On 25 March 2010, the European Court of Justice gave its ruling in the Müller case (C-451/08) clarifying the circumstances in which public authorities may be entering into public works contracts under the procurement rules. The case concerned the disposal of land by a German public body, the Bundesanstalt. The local authority examined the purchaser’s development proposals under its urban planning powers and consented to the sale. The parties drew up a building plan for the area, but the purchaser was not subject to any contractual obligations to carry out the development. The central issue before the Court was whether the arrangements amounted to a public works contract which should have been put out to tender under the EU procurement rules. The key points from the ECJ’s judgment are as follows:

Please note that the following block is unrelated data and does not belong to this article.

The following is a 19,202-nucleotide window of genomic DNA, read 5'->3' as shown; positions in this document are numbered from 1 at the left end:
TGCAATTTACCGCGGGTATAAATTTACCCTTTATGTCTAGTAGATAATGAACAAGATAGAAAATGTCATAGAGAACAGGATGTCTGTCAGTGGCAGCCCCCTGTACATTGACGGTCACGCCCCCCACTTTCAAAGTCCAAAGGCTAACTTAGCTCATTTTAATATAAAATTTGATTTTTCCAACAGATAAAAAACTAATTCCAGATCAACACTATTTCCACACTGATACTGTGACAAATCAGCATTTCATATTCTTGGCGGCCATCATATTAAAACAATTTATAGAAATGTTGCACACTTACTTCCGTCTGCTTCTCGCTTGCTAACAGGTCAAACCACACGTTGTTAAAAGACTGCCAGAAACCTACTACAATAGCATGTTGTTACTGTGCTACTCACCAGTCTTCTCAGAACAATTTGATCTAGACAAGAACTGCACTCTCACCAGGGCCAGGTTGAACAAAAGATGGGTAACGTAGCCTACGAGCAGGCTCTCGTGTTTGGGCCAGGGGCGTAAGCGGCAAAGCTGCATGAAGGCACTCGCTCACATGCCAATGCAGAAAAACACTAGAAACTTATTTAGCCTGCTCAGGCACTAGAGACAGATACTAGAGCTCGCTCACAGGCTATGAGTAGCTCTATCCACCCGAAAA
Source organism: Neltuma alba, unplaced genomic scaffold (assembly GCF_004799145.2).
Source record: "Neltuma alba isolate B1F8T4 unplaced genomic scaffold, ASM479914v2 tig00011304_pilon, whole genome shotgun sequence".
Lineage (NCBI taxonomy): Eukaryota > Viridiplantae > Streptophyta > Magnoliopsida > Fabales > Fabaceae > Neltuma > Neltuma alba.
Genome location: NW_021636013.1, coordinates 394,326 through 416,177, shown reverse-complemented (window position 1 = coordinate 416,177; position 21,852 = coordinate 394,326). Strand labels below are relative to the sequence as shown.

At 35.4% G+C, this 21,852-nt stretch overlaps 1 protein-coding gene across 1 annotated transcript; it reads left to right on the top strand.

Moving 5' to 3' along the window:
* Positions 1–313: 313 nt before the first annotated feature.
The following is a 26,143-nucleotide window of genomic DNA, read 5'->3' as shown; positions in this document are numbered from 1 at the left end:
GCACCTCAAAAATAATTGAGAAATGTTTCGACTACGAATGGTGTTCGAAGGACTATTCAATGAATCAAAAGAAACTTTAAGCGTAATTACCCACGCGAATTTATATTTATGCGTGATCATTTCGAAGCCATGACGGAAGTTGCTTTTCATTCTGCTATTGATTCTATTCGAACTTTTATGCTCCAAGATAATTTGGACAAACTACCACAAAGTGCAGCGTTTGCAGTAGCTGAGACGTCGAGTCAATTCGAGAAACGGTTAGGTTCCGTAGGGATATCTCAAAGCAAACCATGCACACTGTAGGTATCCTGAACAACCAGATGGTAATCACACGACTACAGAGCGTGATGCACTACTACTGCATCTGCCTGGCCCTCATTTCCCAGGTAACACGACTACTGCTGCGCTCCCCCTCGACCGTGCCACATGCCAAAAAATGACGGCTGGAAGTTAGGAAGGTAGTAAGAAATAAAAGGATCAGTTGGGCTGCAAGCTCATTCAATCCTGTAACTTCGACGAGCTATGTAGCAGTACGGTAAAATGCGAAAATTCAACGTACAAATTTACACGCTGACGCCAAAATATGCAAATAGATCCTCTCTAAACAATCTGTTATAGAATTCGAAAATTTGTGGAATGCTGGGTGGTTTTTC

• a works contract only arises where a public authority is receiving a “direct economic benefit”;
  • an authority is not receiving a “direct economic benefit” merely when it exercises its planning powers to grant planning consent;
  • the EU procurement rules are not triggered unless there are legally enforceable obligations on the developer.

Müller case commentary:

To read a longer article on this case and its implications please click here.